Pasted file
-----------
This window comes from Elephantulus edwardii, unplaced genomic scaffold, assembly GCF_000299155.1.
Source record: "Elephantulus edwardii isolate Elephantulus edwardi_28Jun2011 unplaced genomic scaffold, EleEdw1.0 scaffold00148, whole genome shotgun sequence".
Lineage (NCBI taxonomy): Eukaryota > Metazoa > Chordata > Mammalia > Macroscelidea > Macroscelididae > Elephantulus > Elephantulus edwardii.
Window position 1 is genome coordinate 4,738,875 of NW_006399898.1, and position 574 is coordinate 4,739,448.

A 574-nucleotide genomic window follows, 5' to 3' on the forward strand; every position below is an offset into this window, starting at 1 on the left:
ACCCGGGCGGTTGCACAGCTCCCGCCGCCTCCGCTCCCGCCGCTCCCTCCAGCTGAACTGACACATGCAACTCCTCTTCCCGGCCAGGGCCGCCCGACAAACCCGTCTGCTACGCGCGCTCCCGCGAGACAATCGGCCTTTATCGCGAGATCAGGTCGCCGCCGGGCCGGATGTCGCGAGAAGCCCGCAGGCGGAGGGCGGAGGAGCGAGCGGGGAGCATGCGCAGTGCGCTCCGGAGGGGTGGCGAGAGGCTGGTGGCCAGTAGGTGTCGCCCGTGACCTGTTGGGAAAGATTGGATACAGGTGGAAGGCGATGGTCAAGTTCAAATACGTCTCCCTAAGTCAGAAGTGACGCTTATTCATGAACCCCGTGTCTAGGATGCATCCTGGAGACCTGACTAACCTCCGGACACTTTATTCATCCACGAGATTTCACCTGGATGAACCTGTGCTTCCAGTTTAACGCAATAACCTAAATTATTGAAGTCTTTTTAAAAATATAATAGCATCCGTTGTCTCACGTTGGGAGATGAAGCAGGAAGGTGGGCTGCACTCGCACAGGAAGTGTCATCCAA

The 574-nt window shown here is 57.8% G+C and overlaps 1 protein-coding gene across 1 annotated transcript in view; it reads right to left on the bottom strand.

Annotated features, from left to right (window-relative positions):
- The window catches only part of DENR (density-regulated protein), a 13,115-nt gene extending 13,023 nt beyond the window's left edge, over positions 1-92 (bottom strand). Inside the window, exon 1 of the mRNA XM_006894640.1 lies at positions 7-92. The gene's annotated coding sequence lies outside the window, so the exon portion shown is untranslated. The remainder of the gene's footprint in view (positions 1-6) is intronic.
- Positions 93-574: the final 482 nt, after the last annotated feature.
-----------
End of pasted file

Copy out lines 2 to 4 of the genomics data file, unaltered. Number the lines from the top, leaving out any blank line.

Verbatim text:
Source record: "Elephantulus edwardii isolate Elephantulus edwardi_28Jun2011 unplaced genomic scaffold, EleEdw1.0 scaffold00148, whole genome shotgun sequence".
Lineage (NCBI taxonomy): Eukaryota > Metazoa > Chordata > Mammalia > Macroscelidea > Macroscelididae > Elephantulus > Elephantulus edwardii.
Window position 1 is genome coordinate 4,738,875 of NW_006399898.1, and position 574 is coordinate 4,739,448.